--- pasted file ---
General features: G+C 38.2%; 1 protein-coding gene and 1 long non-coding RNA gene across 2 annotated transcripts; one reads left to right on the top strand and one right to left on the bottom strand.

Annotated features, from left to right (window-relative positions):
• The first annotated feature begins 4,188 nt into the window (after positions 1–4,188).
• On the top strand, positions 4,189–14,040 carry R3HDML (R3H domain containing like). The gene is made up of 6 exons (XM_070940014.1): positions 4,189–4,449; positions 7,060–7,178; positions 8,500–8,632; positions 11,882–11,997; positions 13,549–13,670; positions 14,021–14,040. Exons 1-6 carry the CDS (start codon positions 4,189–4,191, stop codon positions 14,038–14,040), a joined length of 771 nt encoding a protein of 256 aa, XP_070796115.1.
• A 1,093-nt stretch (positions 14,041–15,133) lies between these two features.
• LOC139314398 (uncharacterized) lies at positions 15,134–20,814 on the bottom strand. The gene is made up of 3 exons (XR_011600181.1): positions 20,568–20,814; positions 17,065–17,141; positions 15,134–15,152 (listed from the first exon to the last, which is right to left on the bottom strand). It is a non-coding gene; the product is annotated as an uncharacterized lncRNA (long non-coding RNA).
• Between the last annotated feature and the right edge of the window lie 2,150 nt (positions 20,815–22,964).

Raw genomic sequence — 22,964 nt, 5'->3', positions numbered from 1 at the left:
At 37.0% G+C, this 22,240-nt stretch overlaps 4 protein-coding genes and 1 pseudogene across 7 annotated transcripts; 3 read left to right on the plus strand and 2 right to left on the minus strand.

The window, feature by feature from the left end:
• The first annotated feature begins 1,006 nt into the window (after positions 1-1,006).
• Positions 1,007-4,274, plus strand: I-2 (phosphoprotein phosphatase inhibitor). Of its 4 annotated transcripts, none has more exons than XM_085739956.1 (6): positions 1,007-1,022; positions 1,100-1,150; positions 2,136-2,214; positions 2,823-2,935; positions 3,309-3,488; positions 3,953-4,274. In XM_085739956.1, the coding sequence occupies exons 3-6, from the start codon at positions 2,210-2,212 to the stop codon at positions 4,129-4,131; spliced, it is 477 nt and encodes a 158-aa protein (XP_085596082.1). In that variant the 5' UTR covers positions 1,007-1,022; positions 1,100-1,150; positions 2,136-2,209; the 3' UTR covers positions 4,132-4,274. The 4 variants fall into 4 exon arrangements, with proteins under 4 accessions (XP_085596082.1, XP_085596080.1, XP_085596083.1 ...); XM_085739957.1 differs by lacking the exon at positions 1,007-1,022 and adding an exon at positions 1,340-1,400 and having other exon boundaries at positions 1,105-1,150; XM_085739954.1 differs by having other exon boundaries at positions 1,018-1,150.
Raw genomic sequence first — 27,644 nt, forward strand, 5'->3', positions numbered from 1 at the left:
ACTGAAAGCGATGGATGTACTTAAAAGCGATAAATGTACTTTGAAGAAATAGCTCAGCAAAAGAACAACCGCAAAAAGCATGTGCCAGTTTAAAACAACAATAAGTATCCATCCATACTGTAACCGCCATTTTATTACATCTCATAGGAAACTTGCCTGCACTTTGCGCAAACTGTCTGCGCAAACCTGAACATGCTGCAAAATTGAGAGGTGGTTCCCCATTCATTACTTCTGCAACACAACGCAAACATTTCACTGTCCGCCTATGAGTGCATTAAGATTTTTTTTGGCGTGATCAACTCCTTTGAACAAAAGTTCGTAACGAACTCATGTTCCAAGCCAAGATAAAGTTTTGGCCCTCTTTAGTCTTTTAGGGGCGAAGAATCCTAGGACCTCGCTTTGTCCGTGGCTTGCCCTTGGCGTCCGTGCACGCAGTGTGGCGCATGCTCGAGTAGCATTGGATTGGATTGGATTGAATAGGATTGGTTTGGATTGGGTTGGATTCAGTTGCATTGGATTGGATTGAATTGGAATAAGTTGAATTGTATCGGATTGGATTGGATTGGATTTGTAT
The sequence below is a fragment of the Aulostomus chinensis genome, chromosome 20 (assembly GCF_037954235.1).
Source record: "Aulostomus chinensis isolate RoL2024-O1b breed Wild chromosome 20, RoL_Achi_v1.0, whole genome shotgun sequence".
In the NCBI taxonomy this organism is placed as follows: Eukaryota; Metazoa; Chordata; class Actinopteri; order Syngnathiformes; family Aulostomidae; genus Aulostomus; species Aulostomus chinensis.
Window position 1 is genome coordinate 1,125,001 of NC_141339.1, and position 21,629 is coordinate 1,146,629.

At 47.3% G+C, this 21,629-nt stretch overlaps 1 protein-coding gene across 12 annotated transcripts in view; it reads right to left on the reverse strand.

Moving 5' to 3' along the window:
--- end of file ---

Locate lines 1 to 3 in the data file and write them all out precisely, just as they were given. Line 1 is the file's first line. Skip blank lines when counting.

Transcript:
General features: G+C 38.2%; 1 protein-coding gene and 1 long non-coding RNA gene across 2 annotated transcripts; one reads left to right on the top strand and one right to left on the bottom strand.

Annotated features, from left to right (window-relative positions):
• The first annotated feature begins 4,188 nt into the window (after positions 1–4,188).